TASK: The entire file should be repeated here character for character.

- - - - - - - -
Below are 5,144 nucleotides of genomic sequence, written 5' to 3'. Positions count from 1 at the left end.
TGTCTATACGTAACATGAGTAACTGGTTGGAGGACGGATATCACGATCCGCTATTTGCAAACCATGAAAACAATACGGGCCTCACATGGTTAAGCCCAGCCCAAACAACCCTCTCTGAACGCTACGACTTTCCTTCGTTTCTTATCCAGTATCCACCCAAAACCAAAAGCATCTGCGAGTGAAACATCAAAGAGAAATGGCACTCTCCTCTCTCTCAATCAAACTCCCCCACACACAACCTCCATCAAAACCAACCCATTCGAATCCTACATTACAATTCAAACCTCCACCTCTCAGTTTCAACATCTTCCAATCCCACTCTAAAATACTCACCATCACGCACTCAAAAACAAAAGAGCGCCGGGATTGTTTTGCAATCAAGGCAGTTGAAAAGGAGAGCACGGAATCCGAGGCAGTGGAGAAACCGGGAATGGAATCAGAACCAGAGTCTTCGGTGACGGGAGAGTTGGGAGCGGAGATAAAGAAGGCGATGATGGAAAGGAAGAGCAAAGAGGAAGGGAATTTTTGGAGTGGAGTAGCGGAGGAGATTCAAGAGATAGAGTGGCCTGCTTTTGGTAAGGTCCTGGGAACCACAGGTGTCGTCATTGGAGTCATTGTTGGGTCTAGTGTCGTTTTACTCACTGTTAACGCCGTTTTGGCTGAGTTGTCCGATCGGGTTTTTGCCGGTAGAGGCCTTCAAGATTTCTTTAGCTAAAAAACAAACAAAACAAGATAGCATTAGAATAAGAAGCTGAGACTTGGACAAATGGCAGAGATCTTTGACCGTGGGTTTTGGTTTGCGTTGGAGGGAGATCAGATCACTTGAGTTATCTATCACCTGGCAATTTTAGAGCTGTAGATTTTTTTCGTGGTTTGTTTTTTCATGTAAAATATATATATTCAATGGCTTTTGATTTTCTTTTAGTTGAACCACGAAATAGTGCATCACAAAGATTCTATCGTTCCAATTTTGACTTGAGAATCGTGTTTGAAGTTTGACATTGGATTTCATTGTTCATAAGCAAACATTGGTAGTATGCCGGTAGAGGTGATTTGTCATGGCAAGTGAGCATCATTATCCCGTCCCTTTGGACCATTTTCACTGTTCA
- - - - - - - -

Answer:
Below are 5,144 nucleotides of genomic sequence, written 5' to 3'. Positions count from 1 at the left end.
TGTCTATACGTAACATGAGTAACTGGTTGGAGGACGGATATCACGATCCGCTATTTGCAAACCATGAAAACAATACGGGCCTCACATGGTTAAGCCCAGCCCAAACAACCCTCTCTGAACGCTACGACTTTCCTTCGTTTCTTATCCAGTATCCACCCAAAACCAAAAGCATCTGCGAGTGAAACATCAAAGAGAAATGGCACTCTCCTCTCTCTCAATCAAACTCCCCCACACACAACCTCCATCAAAACCAACCCATTCGAATCCTACATTACAATTCAAACCTCCACCTCTCAGTTTCAACATCTTCCAATCCCACTCTAAAATACTCACCATCACGCACTCAAAAACAAAAGAGCGCCGGGATTGTTTTGCAATCAAGGCAGTTGAAAAGGAGAGCACGGAATCCGAGGCAGTGGAGAAACCGGGAATGGAATCAGAACCAGAGTCTTCGGTGACGGGAGAGTTGGGAGCGGAGATAAAGAAGGCGATGATGGAAAGGAAGAGCAAAGAGGAAGGGAATTTTTGGAGTGGAGTAGCGGAGGAGATTCAAGAGATAGAGTGGCCTGCTTTTGGTAAGGTCCTGGGAACCACAGGTGTCGTCATTGGAGTCATTGTTGGGTCTAGTGTCGTTTTACTCACTGTTAACGCCGTTTTGGCTGAGTTGTCCGATCGGGTTTTTGCCGGTAGAGGCCTTCAAGATTTCTTTAGCTAAAAAACAAACAAAACAAGATAGCATTAGAATAAGAAGCTGAGACTTGGACAAATGGCAGAGATCTTTGACCGTGGGTTTTGGTTTGCGTTGGAGGGAGATCAGATCACTTGAGTTATCTATCACCTGGCAATTTTAGAGCTGTAGATTTTTTTCGTGGTTTGTTTTTTCATGTAAAATATATATATTCAATGGCTTTTGATTTTCTTTTAGTTGAACCACGAAATAGTGCATCACAAAGATTCTATCGTTCCAATTTTGACTTGAGAATCGTGTTTGAAGTTTGACATTGGATTTCATTGTTCATAAGCAAACATTGGTAGTATGCCGGTAGAGGTGATTTGTCATGGCAAGTGAGCATCATTATCCCGTCCCTTTGGACCATTTTCACTGTTCA